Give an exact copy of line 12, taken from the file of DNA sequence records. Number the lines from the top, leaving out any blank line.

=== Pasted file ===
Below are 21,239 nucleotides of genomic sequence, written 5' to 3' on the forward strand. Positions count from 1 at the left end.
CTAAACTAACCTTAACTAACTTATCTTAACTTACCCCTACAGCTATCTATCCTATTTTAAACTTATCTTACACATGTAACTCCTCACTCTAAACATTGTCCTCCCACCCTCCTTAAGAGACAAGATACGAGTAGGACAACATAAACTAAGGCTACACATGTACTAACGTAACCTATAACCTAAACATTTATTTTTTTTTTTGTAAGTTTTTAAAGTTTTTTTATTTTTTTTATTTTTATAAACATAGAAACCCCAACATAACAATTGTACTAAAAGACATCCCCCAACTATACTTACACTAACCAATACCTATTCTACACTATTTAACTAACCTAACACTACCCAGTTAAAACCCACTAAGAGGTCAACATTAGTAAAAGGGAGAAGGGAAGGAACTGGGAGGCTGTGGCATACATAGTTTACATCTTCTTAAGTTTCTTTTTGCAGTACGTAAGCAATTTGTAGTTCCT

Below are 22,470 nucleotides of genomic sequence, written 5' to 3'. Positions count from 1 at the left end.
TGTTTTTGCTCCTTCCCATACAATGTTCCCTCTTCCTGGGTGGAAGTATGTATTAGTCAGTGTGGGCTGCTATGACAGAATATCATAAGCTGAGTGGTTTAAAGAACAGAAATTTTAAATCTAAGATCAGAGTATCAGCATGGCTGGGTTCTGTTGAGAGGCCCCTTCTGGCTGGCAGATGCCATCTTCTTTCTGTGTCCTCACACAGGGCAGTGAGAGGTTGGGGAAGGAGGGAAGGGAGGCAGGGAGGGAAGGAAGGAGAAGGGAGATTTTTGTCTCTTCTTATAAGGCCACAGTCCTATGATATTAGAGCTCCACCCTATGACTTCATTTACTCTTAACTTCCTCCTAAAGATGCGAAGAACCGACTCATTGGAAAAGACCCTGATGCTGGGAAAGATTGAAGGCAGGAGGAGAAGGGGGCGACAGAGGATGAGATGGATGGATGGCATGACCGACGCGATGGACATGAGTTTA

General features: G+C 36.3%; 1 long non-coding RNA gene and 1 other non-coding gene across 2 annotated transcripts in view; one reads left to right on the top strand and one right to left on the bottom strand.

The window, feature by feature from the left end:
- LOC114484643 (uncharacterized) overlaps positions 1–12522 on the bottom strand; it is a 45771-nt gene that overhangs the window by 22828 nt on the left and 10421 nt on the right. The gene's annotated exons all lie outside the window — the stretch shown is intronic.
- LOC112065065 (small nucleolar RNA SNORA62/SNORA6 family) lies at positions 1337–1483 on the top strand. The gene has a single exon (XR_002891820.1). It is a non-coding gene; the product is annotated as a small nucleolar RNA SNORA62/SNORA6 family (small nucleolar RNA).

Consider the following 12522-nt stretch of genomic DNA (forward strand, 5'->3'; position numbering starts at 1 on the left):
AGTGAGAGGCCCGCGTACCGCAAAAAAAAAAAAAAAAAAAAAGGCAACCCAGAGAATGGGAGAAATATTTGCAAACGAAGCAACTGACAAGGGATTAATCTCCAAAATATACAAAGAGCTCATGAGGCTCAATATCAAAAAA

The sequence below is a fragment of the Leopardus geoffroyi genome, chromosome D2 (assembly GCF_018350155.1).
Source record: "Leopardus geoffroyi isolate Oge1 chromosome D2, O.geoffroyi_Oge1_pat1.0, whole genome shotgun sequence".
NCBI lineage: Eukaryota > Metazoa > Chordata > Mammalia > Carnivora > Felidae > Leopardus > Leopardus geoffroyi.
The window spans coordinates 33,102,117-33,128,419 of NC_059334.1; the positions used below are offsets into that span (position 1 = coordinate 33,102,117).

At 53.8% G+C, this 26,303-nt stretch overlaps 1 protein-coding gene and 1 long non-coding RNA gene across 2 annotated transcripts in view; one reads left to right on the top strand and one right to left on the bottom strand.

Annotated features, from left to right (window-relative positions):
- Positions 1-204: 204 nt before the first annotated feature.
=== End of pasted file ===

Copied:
Source record: "Leopardus geoffroyi isolate Oge1 chromosome D2, O.geoffroyi_Oge1_pat1.0, whole genome shotgun sequence".